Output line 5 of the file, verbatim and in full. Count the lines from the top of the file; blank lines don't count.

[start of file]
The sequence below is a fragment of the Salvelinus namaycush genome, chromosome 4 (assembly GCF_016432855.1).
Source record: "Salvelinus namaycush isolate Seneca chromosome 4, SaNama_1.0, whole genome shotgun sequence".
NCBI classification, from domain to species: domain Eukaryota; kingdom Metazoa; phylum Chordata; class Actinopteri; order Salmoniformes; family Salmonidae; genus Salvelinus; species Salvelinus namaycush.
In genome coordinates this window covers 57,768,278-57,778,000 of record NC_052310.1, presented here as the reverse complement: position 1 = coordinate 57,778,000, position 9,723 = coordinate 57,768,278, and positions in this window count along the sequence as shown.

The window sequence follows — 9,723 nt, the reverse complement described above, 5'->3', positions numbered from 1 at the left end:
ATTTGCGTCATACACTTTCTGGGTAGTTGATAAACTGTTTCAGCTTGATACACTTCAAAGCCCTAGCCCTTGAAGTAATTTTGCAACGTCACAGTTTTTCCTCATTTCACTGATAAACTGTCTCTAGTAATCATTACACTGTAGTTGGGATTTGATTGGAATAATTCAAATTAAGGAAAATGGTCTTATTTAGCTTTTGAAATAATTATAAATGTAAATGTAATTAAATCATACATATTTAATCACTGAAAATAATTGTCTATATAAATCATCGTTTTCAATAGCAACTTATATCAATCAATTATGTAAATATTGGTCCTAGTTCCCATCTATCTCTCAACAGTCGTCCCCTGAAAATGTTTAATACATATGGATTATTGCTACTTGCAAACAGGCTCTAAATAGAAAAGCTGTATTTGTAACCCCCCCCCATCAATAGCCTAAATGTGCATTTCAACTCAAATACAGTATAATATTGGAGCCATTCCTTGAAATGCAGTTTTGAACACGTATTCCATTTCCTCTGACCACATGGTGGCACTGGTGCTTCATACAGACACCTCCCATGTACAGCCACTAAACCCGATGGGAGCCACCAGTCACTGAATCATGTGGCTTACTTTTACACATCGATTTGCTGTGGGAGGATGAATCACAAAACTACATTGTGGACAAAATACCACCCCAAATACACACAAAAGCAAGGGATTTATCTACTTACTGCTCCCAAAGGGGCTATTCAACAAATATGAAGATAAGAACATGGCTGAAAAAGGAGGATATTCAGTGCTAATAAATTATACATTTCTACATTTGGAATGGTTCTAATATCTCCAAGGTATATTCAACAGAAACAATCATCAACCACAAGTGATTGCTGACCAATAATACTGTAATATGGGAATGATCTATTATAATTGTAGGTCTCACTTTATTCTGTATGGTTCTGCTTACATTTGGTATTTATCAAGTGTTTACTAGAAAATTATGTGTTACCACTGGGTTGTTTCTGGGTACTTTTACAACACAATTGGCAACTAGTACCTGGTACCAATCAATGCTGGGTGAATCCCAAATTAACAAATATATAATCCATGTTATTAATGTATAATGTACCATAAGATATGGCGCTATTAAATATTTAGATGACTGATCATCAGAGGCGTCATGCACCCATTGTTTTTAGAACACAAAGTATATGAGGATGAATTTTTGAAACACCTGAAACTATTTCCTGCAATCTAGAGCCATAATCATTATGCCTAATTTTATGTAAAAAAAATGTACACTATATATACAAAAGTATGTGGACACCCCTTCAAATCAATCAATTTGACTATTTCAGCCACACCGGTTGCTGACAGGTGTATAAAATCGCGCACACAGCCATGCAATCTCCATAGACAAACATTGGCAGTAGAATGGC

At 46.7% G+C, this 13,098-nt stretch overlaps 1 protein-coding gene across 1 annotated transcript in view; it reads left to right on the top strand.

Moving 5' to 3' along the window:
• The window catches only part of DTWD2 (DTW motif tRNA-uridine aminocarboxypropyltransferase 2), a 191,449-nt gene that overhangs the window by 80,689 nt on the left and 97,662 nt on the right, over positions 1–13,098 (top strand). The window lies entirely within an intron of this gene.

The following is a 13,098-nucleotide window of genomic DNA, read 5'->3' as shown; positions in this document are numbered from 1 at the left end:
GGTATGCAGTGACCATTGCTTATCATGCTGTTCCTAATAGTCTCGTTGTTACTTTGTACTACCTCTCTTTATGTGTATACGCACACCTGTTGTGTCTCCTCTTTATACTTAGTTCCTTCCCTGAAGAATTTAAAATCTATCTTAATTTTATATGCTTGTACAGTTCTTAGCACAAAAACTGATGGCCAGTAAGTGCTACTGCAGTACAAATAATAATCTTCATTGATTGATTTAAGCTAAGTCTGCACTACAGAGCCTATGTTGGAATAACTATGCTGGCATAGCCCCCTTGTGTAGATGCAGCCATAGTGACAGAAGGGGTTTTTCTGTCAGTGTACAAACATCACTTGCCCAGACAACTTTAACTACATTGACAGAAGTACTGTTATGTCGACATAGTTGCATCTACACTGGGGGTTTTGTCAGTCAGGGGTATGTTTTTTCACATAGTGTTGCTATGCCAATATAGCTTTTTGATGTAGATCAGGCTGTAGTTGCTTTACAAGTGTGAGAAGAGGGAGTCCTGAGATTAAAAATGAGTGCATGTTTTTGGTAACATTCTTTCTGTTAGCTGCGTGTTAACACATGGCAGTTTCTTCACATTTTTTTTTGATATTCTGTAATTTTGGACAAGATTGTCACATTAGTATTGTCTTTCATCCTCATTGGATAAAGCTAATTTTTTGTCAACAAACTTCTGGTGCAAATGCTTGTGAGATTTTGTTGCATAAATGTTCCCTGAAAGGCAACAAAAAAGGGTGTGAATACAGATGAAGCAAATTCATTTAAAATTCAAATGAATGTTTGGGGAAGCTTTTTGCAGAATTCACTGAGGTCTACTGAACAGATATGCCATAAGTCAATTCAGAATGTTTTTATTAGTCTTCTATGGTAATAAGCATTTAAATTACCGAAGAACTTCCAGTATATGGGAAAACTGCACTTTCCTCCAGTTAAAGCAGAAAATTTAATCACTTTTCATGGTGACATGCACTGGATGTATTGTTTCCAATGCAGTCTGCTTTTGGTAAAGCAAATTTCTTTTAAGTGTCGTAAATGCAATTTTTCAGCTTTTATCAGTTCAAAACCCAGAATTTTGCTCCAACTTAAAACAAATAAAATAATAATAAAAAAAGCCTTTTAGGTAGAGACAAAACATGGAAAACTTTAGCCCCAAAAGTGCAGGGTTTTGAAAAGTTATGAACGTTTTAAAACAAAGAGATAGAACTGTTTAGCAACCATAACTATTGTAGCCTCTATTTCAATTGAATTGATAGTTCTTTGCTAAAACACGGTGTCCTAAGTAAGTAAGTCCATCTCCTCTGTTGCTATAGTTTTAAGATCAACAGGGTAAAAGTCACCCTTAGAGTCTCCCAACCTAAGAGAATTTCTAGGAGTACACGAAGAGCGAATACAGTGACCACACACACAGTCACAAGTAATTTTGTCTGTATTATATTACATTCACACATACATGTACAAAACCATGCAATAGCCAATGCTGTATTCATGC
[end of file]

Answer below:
The window sequence follows — 9,723 nt, the reverse complement described above, 5'->3', positions numbered from 1 at the left end: